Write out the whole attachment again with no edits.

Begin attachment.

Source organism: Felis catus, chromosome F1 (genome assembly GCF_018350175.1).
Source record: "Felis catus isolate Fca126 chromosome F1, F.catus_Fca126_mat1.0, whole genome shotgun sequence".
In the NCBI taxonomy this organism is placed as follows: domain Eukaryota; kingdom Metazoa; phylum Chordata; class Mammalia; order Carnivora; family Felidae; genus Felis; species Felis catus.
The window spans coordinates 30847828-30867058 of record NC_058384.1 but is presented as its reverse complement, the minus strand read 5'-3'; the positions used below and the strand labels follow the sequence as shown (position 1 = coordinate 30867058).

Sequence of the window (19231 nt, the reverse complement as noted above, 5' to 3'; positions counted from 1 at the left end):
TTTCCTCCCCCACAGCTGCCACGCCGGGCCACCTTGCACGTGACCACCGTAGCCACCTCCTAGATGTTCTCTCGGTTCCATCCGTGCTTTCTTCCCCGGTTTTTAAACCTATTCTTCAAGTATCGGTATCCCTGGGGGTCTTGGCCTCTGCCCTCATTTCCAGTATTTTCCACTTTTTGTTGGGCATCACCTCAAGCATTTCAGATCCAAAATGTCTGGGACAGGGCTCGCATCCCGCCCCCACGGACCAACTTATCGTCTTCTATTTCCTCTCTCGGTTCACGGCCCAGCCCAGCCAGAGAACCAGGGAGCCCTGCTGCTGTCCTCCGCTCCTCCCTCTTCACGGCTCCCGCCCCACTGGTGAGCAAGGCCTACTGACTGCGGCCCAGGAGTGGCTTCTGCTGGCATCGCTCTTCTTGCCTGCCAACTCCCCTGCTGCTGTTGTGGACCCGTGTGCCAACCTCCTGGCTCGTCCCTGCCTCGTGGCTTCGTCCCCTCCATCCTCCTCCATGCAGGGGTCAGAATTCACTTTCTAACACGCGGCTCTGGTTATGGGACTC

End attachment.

Source organism: Felis catus, chromosome F1 (genome assembly GCF_018350175.1).
Source record: "Felis catus isolate Fca126 chromosome F1, F.catus_Fca126_mat1.0, whole genome shotgun sequence".
In the NCBI taxonomy this organism is placed as follows: domain Eukaryota; kingdom Metazoa; phylum Chordata; class Mammalia; order Carnivora; family Felidae; genus Felis; species Felis catus.
The window spans coordinates 30847828-30867058 of record NC_058384.1 but is presented as its reverse complement, the minus strand read 5'-3'; the positions used below and the strand labels follow the sequence as shown (position 1 = coordinate 30867058).

Sequence of the window (19231 nt, the reverse complement as noted above, 5' to 3'; positions counted from 1 at the left end):
TTTCCTCCCCCACAGCTGCCACGCCGGGCCACCTTGCACGTGACCACCGTAGCCACCTCCTAGATGTTCTCTCGGTTCCATCCGTGCTTTCTTCCCCGGTTTTTAAACCTATTCTTCAAGTATCGGTATCCCTGGGGGTCTTGGCCTCTGCCCTCATTTCCAGTATTTTCCACTTTTTGTTGGGCATCACCTCAAGCATTTCAGATCCAAAATGTCTGGGACAGGGCTCGCATCCCGCCCCCACGGACCAACTTATCGTCTTCTATTTCCTCTCTCGGTTCACGGCCCAGCCCAGCCAGAGAACCAGGGAGCCCTGCTGCTGTCCTCCGCTCCTCCCTCTTCACGGCTCCCGCCCCACTGGTGAGCAAGGCCTACTGACTGCGGCCCAGGAGTGGCTTCTGCTGGCATCGCTCTTCTTGCCTGCCAACTCCCCTGCTGCTGTTGTGGACCCGTGTGCCAACCTCCTGGCTCGTCCCTGCCTCGTGGCTTCGTCCCCTCCATCCTCCTCCATGCAGGGGTCAGAATTCACTTTCTAACACGCGGCTCTGGTTATGGGACTC